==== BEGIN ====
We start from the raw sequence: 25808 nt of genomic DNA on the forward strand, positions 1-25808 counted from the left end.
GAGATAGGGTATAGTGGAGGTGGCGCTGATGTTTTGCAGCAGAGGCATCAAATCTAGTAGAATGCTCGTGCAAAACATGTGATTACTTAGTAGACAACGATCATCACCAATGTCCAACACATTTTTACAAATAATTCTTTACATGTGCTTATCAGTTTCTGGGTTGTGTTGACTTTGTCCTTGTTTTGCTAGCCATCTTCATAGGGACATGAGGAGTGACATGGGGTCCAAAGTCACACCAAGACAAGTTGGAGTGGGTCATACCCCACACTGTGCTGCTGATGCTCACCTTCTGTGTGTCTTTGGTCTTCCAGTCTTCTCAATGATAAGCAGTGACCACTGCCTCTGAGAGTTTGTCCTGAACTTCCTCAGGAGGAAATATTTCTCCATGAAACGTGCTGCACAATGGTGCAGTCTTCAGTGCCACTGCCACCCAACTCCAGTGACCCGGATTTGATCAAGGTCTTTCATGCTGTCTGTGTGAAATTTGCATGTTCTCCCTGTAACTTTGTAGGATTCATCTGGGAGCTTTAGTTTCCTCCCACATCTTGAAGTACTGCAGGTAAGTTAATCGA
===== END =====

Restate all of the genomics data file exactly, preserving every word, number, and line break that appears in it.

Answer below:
We start from the raw sequence: 25808 nt of genomic DNA on the forward strand, positions 1-25808 counted from the left end.
GAGATAGGGTATAGTGGAGGTGGCGCTGATGTTTTGCAGCAGAGGCATCAAATCTAGTAGAATGCTCGTGCAAAACATGTGATTACTTAGTAGACAACGATCATCACCAATGTCCAACACATTTTTACAAATAATTCTTTACATGTGCTTATCAGTTTCTGGGTTGTGTTGACTTTGTCCTTGTTTTGCTAGCCATCTTCATAGGGACATGAGGAGTGACATGGGGTCCAAAGTCACACCAAGACAAGTTGGAGTGGGTCATACCCCACACTGTGCTGCTGATGCTCACCTTCTGTGTGTCTTTGGTCTTCCAGTCTTCTCAATGATAAGCAGTGACCACTGCCTCTGAGAGTTTGTCCTGAACTTCCTCAGGAGGAAATATTTCTCCATGAAACGTGCTGCACAATGGTGCAGTCTTCAGTGCCACTGCCACCCAACTCCAGTGACCCGGATTTGATCAAGGTCTTTCATGCTGTCTGTGTGAAATTTGCATGTTCTCCCTGTAACTTTGTAGGATTCATCTGGGAGCTTTAGTTTCCTCCCACATCTTGAAGTACTGCAGGTAAGTTAATCGA